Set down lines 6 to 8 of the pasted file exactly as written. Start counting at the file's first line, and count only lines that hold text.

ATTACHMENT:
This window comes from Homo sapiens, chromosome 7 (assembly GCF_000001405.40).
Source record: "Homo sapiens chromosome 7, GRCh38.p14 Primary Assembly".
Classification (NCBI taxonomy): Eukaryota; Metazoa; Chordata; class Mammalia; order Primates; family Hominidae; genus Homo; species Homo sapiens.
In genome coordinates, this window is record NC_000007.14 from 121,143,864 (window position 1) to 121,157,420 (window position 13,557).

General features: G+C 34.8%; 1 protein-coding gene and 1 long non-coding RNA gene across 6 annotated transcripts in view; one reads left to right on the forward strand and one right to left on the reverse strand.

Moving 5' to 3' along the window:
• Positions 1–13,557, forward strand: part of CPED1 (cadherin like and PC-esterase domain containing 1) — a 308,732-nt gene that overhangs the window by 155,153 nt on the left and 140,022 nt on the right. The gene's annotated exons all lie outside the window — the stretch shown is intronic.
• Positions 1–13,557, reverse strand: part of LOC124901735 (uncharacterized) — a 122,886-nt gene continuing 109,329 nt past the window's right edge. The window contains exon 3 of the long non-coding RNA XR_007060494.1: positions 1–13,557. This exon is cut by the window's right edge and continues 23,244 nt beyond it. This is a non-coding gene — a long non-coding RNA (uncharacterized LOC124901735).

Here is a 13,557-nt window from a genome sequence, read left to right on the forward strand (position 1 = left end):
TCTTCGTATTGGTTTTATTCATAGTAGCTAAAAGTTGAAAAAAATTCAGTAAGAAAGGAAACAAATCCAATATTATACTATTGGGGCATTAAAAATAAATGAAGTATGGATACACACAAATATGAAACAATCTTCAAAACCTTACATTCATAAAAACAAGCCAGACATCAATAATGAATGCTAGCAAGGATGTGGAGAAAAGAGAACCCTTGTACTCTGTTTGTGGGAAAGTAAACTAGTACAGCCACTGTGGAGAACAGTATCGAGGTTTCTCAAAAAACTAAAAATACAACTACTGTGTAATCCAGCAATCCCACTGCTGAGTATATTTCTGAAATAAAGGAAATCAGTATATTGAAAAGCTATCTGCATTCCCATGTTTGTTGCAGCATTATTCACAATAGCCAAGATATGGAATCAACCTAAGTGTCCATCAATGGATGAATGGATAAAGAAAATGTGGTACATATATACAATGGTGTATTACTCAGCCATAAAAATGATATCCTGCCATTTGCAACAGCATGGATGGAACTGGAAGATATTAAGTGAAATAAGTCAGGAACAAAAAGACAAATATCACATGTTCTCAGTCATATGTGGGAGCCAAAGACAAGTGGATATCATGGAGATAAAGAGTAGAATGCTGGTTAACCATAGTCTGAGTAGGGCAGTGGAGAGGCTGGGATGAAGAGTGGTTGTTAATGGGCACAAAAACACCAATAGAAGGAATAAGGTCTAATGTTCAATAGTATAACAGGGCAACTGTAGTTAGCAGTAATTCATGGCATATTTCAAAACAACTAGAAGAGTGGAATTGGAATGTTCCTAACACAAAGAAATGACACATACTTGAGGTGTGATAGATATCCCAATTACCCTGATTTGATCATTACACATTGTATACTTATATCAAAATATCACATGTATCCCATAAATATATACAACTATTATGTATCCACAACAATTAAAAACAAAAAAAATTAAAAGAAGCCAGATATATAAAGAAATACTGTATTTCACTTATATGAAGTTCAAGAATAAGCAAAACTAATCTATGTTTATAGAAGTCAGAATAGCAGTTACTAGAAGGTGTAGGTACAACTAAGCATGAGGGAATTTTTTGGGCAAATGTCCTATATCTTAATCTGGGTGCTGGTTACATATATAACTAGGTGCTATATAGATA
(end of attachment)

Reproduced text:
Moving 5' to 3' along the window:
• Positions 1–13,557, forward strand: part of CPED1 (cadherin like and PC-esterase domain containing 1) — a 308,732-nt gene that overhangs the window by 155,153 nt on the left and 140,022 nt on the right. The gene's annotated exons all lie outside the window — the stretch shown is intronic.
• Positions 1–13,557, reverse strand: part of LOC124901735 (uncharacterized) — a 122,886-nt gene continuing 109,329 nt past the window's right edge. The window contains exon 3 of the long non-coding RNA XR_007060494.1: positions 1–13,557. This exon is cut by the window's right edge and continues 23,244 nt beyond it. This is a non-coding gene — a long non-coding RNA (uncharacterized LOC124901735).